Descemet's membrane), raised intraocular pressure and optic disc
Initial treatment may be eye drops or medication by mouth to lower
the pressure in the eye. Over the long-term medications have a
significant risk of complication in young children and compliance
with medical therapy is an even greater problem with young patients
than it is with older ones. Surgery is usually required and has a
very high success rate.
Infantile glaucoma is the result of blockage of aqueous (fluid)
drainage at the trabecular meshwork of the anterior chamber angle.
Operations aim to restore the more normal drainage of aqueous. The
two most common operations are goniotomy and trabeculotomy. Both
involve opening up the tissue in the angle to enable the aqueous to
escape more easily from the eye and thus lower the pressure. All
surgery for infantile glaucoma is done under a general anaesthetic.
It is not uncommon for more than one operation to be needed to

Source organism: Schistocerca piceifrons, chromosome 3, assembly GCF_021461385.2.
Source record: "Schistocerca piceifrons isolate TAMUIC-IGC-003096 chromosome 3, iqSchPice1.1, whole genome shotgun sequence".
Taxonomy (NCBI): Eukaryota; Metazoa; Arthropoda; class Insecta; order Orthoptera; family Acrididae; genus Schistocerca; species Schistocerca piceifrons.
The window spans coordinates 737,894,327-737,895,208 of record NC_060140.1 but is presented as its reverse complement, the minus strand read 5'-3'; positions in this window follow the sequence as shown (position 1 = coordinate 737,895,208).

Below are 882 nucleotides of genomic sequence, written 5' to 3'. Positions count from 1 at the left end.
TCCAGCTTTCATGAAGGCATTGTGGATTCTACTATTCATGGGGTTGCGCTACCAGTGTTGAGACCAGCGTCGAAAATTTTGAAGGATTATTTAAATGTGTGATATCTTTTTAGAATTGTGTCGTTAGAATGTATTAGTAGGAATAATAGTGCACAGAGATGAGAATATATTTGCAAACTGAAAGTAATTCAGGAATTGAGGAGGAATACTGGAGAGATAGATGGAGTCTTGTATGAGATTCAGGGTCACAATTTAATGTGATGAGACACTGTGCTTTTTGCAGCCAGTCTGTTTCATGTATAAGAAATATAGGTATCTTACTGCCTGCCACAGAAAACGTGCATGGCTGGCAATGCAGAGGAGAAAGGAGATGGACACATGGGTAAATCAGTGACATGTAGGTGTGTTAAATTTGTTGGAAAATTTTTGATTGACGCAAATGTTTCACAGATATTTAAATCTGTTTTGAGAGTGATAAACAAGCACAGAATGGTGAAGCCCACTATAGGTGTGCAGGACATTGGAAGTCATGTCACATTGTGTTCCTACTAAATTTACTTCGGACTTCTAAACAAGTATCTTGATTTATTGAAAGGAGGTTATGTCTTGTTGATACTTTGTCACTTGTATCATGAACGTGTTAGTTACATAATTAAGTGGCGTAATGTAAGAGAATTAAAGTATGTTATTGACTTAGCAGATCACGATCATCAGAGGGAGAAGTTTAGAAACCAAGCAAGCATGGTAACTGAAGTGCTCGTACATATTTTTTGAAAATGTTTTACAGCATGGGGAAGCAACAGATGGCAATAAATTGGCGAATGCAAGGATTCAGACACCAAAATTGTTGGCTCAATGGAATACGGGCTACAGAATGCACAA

completely control the raised pressure of infantile glaucoma.
In some instances operations more often used with adult glaucoma
such as trabeculectomy or Molteno tubes are used. These procedures
aim to create a controlled leak or "fistula" by which the aqueous
can bypass the trabecular meshwork and escape from the eye. As with
adults anti-inflammatory and antibiotic drops are used post
operatively. When trabeculectomy is performed in children an
antimetabolite such as 5-fluorouacil (5-FU for short) is very often
used as children heal much more rapidly than adults.
Before treatment is started there may be some pain related to
the corneal oedema and the photophobia. Pain after surgery for
infantile glaucoma is usually mild and easily controlled with
paracetamol. Severe pain may indicate a significant problem such a
Most glaucoma surgery in infants can be done safely as a day case
without the need for overnight admission. If surgery is required
within the first four to five weeks of life the infant may remain
in overnight for monitoring after the anaesthetic.
Regular and life long follow up will be required. When the child is
quite young it may be necessary for periodic examinations under